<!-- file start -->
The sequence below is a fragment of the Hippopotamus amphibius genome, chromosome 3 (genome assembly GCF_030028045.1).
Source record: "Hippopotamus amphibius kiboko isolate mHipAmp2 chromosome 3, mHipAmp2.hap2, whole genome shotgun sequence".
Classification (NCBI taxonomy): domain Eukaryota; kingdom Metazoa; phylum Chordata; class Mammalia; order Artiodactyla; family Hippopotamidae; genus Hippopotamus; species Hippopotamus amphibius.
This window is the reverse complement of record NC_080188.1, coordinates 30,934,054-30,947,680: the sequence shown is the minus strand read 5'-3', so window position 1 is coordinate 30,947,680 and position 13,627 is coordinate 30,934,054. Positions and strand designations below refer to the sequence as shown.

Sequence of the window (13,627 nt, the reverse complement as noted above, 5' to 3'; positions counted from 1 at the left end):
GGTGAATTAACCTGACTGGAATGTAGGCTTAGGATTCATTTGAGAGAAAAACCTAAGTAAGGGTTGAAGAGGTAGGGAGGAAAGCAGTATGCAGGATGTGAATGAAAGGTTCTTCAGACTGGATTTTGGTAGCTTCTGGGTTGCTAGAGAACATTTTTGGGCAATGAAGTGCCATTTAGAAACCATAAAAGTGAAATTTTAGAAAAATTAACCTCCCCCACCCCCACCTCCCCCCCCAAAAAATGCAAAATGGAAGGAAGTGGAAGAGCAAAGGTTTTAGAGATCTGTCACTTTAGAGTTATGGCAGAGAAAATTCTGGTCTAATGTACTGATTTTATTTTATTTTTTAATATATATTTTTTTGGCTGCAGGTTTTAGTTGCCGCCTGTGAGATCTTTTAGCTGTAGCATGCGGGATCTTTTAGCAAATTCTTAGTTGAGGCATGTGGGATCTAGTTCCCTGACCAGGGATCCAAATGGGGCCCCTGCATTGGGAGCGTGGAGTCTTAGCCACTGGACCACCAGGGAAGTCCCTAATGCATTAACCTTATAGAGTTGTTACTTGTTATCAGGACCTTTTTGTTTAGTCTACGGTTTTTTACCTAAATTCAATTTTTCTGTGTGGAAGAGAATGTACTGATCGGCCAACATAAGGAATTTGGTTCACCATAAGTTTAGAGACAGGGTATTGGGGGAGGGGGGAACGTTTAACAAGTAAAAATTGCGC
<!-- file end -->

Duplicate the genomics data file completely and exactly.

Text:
The sequence below is a fragment of the Hippopotamus amphibius genome, chromosome 3 (genome assembly GCF_030028045.1).
Source record: "Hippopotamus amphibius kiboko isolate mHipAmp2 chromosome 3, mHipAmp2.hap2, whole genome shotgun sequence".
Classification (NCBI taxonomy): domain Eukaryota; kingdom Metazoa; phylum Chordata; class Mammalia; order Artiodactyla; family Hippopotamidae; genus Hippopotamus; species Hippopotamus amphibius.
This window is the reverse complement of record NC_080188.1, coordinates 30,934,054-30,947,680: the sequence shown is the minus strand read 5'-3', so window position 1 is coordinate 30,947,680 and position 13,627 is coordinate 30,934,054. Positions and strand designations below refer to the sequence as shown.

Sequence of the window (13,627 nt, the reverse complement as noted above, 5' to 3'; positions counted from 1 at the left end):
GGTGAATTAACCTGACTGGAATGTAGGCTTAGGATTCATTTGAGAGAAAAACCTAAGTAAGGGTTGAAGAGGTAGGGAGGAAAGCAGTATGCAGGATGTGAATGAAAGGTTCTTCAGACTGGATTTTGGTAGCTTCTGGGTTGCTAGAGAACATTTTTGGGCAATGAAGTGCCATTTAGAAACCATAAAAGTGAAATTTTAGAAAAATTAACCTCCCCCACCCCCACCTCCCCCCCCAAAAAATGCAAAATGGAAGGAAGTGGAAGAGCAAAGGTTTTAGAGATCTGTCACTTTAGAGTTATGGCAGAGAAAATTCTGGTCTAATGTACTGATTTTATTTTATTTTTTAATATATATTTTTTTGGCTGCAGGTTTTAGTTGCCGCCTGTGAGATCTTTTAGCTGTAGCATGCGGGATCTTTTAGCAAATTCTTAGTTGAGGCATGTGGGATCTAGTTCCCTGACCAGGGATCCAAATGGGGCCCCTGCATTGGGAGCGTGGAGTCTTAGCCACTGGACCACCAGGGAAGTCCCTAATGCATTAACCTTATAGAGTTGTTACTTGTTATCAGGACCTTTTTGTTTAGTCTACGGTTTTTTACCTAAATTCAATTTTTCTGTGTGGAAGAGAATGTACTGATCGGCCAACATAAGGAATTTGGTTCACCATAAGTTTAGAGACAGGGTATTGGGGGAGGGGGGAACGTTTAACAAGTAAAAATTGCGC